said with the some courage of heart.
No to abuse, no to racism, no to violence, both personal and worldwide.
This is said not out of hate but out of an unwavering care.”

With unwavering care I abolish hate and just see people as people. I can see them this way and still understand what they may have done was wrong, what they are doing is hurtful. Compassion and unwavering care do not mean being apathetic, hopeless, blind, all forgiving or naive. But, I can see their pain, hurt, their dreams, fears, weaknesses, their humanness.

I understand that I wish for all people to be free of suffering and the causes of suffering. Will this ever happen? Probably not. But, I choose for myself to send out love and compassion rather than hatred and fear.  I can choose tenderness, softness, grace, humanness over ridicule, judgment, assumption, superiority, privilege.

Extending compassion only to people we think deserve compassion shuts out a whole lot of people. Every single person on this earth is worthy of my compassion because of the shared, common bond of humanity.

 “Full-fledged compassion involves feelings of tenderness for the struggles
and hopes of all people,
even those who are different from us or with whom we disagree.
We might think it would be easier to feel compassion
towards those we are close to.
But as the saying goes, “Familiarity breeds contempt”—
and that familiarity can lead us to label and stereotype them.
We develop a set of perceptions, and then we create labels.
For example, we start seeing someone as immature, irresponsible, or self-centered. Then we start to see all their behavior through that lens.”
University of Arkansas Division of Agriculture, Research and Extension

To get the heart right not only do we need to develop compassion, but along side of it we have to allow humility to thrive. Humility requires us to recognize that, while our needs matter, so do the needs of other people. Humility is the willingness to admit that we do not have a complete understanding of truth. It requires us to be open to other people’s opinions. Humility is a willingness to admit that we make mistakes. It allows us to continue learning and growing.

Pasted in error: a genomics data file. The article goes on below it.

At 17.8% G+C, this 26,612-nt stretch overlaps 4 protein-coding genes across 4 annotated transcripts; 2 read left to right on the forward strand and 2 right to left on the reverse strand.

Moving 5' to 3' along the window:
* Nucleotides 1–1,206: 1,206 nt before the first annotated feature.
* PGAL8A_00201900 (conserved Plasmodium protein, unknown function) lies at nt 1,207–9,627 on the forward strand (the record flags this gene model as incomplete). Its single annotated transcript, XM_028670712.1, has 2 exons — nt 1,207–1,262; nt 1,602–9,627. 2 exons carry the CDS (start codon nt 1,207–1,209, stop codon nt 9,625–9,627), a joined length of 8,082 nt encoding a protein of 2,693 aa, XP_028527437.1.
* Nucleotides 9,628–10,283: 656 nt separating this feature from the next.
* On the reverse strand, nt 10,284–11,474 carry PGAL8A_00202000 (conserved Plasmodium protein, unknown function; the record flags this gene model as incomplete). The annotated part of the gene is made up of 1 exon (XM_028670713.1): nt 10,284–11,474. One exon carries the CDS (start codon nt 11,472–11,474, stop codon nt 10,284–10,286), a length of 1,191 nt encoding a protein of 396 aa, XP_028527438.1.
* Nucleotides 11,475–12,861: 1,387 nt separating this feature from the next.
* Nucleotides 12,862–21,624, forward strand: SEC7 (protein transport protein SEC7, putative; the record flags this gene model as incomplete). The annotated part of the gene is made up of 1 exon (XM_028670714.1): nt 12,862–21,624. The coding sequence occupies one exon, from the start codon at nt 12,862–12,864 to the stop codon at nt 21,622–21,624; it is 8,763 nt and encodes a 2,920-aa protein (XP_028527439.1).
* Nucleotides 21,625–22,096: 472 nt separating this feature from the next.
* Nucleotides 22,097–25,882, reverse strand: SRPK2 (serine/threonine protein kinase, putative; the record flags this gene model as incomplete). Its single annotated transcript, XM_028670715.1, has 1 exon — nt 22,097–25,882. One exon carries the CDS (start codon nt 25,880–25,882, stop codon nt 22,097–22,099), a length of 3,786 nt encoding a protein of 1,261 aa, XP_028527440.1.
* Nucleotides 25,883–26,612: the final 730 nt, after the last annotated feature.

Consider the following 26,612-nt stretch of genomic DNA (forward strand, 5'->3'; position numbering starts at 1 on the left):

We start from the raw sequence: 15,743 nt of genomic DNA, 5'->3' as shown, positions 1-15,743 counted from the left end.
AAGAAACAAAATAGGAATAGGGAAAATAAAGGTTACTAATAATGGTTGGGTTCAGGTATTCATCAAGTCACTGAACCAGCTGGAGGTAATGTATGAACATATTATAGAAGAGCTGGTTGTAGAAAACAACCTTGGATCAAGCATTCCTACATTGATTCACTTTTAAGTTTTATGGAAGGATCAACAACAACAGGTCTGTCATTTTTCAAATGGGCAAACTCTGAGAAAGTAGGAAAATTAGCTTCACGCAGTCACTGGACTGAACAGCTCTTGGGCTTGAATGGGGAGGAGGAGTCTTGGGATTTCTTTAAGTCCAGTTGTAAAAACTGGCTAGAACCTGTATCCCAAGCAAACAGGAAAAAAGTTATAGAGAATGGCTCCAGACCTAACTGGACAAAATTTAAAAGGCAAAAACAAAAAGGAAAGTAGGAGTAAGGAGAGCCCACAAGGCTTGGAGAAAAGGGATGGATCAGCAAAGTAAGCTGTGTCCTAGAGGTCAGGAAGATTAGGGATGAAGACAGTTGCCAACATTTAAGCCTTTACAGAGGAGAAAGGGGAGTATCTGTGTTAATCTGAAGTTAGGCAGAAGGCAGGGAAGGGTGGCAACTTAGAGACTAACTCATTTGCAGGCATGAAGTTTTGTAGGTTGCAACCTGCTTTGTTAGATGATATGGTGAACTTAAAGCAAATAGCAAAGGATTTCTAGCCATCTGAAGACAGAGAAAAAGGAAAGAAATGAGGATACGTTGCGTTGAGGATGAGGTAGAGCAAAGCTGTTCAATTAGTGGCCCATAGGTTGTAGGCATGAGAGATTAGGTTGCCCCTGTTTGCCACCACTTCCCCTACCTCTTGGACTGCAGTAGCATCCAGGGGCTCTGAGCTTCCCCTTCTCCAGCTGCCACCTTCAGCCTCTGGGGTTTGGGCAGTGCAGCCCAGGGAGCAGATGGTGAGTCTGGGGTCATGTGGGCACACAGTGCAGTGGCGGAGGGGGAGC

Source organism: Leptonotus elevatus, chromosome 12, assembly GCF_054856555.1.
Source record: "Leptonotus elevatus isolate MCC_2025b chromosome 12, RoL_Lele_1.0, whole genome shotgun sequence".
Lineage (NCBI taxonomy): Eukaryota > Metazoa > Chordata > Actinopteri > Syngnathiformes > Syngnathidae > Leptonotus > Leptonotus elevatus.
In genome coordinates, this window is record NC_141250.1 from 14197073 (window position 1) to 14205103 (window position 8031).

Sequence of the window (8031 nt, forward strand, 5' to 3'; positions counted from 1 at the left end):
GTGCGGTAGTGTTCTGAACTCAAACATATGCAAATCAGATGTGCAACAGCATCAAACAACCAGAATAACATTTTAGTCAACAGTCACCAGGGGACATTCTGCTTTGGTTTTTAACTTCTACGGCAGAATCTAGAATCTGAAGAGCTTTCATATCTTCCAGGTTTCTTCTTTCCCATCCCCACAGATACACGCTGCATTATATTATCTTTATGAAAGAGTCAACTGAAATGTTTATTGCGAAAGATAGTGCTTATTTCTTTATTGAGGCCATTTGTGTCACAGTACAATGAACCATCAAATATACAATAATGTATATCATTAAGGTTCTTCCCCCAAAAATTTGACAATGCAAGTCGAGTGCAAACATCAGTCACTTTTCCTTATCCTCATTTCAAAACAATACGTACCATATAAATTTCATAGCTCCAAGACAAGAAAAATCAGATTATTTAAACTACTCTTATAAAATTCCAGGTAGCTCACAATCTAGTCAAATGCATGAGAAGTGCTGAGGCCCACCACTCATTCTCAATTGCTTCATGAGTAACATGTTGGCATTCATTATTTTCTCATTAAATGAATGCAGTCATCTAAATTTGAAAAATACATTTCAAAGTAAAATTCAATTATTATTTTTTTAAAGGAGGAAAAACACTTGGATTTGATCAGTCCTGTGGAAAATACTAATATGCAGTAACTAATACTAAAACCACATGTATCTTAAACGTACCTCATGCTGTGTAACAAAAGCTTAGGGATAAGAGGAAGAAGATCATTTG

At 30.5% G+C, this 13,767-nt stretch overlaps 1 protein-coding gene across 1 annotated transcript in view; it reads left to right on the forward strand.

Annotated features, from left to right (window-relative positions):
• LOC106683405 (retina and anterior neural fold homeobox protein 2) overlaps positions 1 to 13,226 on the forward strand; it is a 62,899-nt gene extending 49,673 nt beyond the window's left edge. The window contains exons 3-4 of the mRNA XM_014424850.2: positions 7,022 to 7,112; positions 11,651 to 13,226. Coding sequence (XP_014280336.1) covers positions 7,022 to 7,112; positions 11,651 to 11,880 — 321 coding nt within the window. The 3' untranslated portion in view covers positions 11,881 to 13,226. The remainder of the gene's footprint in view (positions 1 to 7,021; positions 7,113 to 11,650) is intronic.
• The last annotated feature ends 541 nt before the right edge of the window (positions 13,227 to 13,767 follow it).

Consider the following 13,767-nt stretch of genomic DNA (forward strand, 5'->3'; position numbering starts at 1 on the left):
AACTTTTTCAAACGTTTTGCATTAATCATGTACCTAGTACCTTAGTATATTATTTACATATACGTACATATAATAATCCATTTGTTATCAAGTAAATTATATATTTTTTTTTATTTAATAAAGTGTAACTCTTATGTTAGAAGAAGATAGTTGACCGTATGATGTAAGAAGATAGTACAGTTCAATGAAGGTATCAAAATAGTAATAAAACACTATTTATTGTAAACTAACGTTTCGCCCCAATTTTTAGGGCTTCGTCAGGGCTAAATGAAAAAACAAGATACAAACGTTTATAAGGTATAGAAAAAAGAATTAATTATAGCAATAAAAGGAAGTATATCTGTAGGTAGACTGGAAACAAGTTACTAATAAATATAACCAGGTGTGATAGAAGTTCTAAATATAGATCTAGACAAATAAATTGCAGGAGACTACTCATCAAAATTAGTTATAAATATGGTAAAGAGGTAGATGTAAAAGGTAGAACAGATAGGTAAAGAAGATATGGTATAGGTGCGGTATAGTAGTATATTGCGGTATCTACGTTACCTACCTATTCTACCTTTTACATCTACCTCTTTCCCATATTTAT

Unwavering care.
Getting the heart right.

 Giant goals. I’ve got a long way to go and a lot of work to do on a personal level, but I’m staying the course towards getting my heart right. Worth every ounce of effort.

“Compassion asks us to go where it hurts, to enter into the places of pain,
to share in brokenness, fear, confusion, and anguish.
Compassion challenges us to cry out with those in misery,
to mourn with those who are lonely, to weep with those in tears.
Compassion requires us to be weak with the weak, vulnerable with the vulnerable,
and powerless with the powerless.
Compassion means full immersion in the condition of being human.”
~Henri J.M. Nouwen


One thought on “Getting the Heart Right

  1. I have always thought that compassion, not cleanliness, is next to Godliness. That works for me since Spring cleaning is just around the corner! :/
    I once read an article that said Americans are the most compassionate people in the world and referred to volunteerism and monetary donations. I know some folks, however, who do not have a compassionate cell in their body–not a good thing is callousness–but I have not walked a mile in their shoes, so perhaps there are reasons, sadly.

Leave a Reply

Fill in your details below or click an icon to log in: Logo

You are commenting using your account. Log Out /  Change )

Google+ photo

You are commenting using your Google+ account. Log Out /  Change )

Twitter picture

You are commenting using your Twitter account. Log Out /  Change )

Facebook photo

You are commenting using your Facebook account. Log Out /  Change )


Connecting to %s